Jordan Pain in the Back -- to Knicks

By Alesia, Mark | Daily Herald (Arlington Heights, IL), May 6, 1996 | Go to article overview

Jordan Pain in the Back -- to Knicks


Alesia, Mark, Daily Herald (Arlington Heights, IL)


Byline: Mark Alesia Daily Herald Sports Feature Writer

Oh, his aching back.

Score during the first quarter: Michael Jordan 15, New York Knicks 13.

Oh, this could be big trouble.

Score at the end of the game: Jordan 44, Rest of the Bulls 47.

After all the fretting, this is how it played out in Game 1 of the Eastern Conference semifinals, Jordan shuttling in and out of the game to nurse his back that, alas, proved sturdy enough to carry the Bulls.

In a 91-84 victory Sunday, Jordan had 44 points and few, if any, of the winces that alarmed people watching him in the Miami series.

Knicks coach Jeff Van Gundy attributed this healing ability to oversensitivity by the media.

"I don't know medically what he's like, but if you wrote about every back spasm or tendinitis, we would have 14 guys (to write about)," Van Gundy said.

And if the regular Michael didn't show up?

"This could have been a good day to jump on us," Jordan said.

With Scottie Pippen, Ron Harper and Toni Kukoc shooting a combined 7 of 30 from the floor, the Bulls needed some carrying.

"I was the only one who could generate things, and I think in trying to come to me, we got out of our offense a little bit," Jordan said. "People neglected to look for their own shots. Hopefully, that won't last and we can learn from it and move forward."

Anthony Mason opened the game on Jordan, before the smaller, quicker Derek Harper took over. Jordan and the Bulls suffered through a spate of 9 straight missed shots in the fourth quarter, but Jordan helped seal the victory.

One play typified his game. With 1:52 left, and Harper in his face, Jordan hit a turnaround in the lane to give the Bulls a 90-84 lead. The Knicks didn't threaten again.

"You get frustrated guarding him anyway, and when he's knocking down the shots he was knocking down, there's not a lot we can do," Harper said. …

The rest of this article is only available to active members of Questia

Sign up now for a free, 1-day trial and receive full access to:

  • Questia's entire collection
  • Automatic bibliography creation
  • More helpful research tools like notes, citations, and highlights
  • Ad-free environment

Already a member? Log in now.

Notes for this article

Add a new note
If you are trying to select text to create highlights or citations, remember that you must now click or tap on the first word, and then click or tap on the last word.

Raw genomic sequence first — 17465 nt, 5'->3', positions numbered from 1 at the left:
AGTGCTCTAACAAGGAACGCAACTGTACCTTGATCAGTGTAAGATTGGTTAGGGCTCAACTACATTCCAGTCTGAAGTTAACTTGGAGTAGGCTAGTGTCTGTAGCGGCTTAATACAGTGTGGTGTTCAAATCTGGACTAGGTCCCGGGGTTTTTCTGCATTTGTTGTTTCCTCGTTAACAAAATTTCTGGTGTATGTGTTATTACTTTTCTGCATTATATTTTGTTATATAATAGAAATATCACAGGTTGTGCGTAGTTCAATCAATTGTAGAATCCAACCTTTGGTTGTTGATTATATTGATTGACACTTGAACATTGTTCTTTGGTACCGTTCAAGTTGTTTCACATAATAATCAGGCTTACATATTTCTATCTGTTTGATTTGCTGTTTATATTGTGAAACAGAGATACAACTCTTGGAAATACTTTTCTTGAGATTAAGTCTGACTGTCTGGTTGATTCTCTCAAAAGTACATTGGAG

One moment ...
Default project is now your active project.
Project items

Items saved from this article

This article has been saved
Highlights (0)
Some of your highlights are legacy items.

Highlights saved before July 30, 2012 will not be displayed on their respective source pages.

You can easily re-create the highlights by opening the book page or article, selecting the text, and clicking “Highlight.”

Citations (0)
Some of your citations are legacy items.

Any citation created before July 30, 2012 will labeled as a “Cited page.” New citations will be saved as cited passages, pages or articles.

We also added the ability to view new citations from your projects or the book or article where you created them.

Notes (0)
Bookmarks (0)

You have no saved items from this article

Project items include:
  • Saved book/article
  • Highlights
  • Quotes/citations
  • Notes
  • Bookmarks
Notes
Cite this article

Cited article

Style
Citations are available only to our active members.
Sign up now to cite pages or passages in MLA, APA and Chicago citation styles.

(Einhorn, 1992, p. 25)

(Einhorn 25)

1

1. Lois J. Einhorn, Abraham Lincoln, the Orator: Penetrating the Lincoln Legend (Westport, CT: Greenwood Press, 1992), 25, http://www.questia.com/read/27419298.

Cited article

Jordan Pain in the Back -- to Knicks
Settings

Settings

Typeface
Text size Smaller Larger Reset View mode
Search within

Search within this article

Look up

Look up a word

  • Dictionary
  • Thesaurus
Please submit a word or phrase above.
Print this page

Print this page

Why can't I print more than one page at a time?

Full screen

matching results for page

Cited passage

Style
Citations are available only to our active members.
Sign up now to cite pages or passages in MLA, APA and Chicago citation styles.

"Portraying himself as an honest, ordinary person helped Lincoln identify with his audiences." (Einhorn, 1992, p. 25).

"Portraying himself as an honest, ordinary person helped Lincoln identify with his audiences." (Einhorn 25)

"Portraying himself as an honest, ordinary person helped Lincoln identify with his audiences."1

1. Lois J. Einhorn, Abraham Lincoln, the Orator: Penetrating the Lincoln Legend (Westport, CT: Greenwood Press, 1992), 25, http://www.questia.com/read/27419298.

Cited passage

Welcome to the new Questia Reader

The Questia Reader has been updated to provide you with an even better online reading experience.  It is now 100% Responsive, which means you can read our books and articles on any sized device you wish.  All of your favorite tools like notes, highlights, and citations are still here, but the way you select text has been updated to be easier to use, especially on touchscreen devices.  Here's how:

1. Click or tap the first word you want to select.
2. Click or tap the last word you want to select.

OK, got it!

Thanks for trying Questia!

Please continue trying out our research tools, but please note, full functionality is available only to our active members.

Your work will be lost once you leave this Web page.

For full access in an ad-free environment, sign up now for a FREE, 1-day trial.

Already a member? Log in now.